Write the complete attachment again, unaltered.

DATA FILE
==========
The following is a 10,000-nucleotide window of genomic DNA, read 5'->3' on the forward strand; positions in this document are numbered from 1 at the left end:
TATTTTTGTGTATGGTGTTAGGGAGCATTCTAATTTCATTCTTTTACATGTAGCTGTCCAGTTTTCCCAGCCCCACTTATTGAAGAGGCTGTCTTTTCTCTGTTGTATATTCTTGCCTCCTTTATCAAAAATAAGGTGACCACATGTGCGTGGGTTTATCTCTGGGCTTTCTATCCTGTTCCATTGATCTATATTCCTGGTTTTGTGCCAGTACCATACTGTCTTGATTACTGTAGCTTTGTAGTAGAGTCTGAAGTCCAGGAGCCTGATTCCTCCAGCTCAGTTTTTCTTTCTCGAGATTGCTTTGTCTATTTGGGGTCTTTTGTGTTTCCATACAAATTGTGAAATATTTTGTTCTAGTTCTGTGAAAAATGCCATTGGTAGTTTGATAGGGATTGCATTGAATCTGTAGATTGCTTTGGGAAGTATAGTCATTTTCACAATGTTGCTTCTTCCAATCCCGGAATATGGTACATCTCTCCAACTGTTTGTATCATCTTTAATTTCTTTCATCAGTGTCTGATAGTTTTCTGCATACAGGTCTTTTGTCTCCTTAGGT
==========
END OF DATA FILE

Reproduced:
The following is a 10,000-nucleotide window of genomic DNA, read 5'->3' on the forward strand; positions in this document are numbered from 1 at the left end:
TATTTTTGTGTATGGTGTTAGGGAGCATTCTAATTTCATTCTTTTACATGTAGCTGTCCAGTTTTCCCAGCCCCACTTATTGAAGAGGCTGTCTTTTCTCTGTTGTATATTCTTGCCTCCTTTATCAAAAATAAGGTGACCACATGTGCGTGGGTTTATCTCTGGGCTTTCTATCCTGTTCCATTGATCTATATTCCTGGTTTTGTGCCAGTACCATACTGTCTTGATTACTGTAGCTTTGTAGTAGAGTCTGAAGTCCAGGAGCCTGATTCCTCCAGCTCAGTTTTTCTTTCTCGAGATTGCTTTGTCTATTTGGGGTCTTTTGTGTTTCCATACAAATTGTGAAATATTTTGTTCTAGTTCTGTGAAAAATGCCATTGGTAGTTTGATAGGGATTGCATTGAATCTGTAGATTGCTTTGGGAAGTATAGTCATTTTCACAATGTTGCTTCTTCCAATCCCGGAATATGGTACATCTCTCCAACTGTTTGTATCATCTTTAATTTCTTTCATCAGTGTCTGATAGTTTTCTGCATACAGGTCTTTTGTCTCCTTAGGT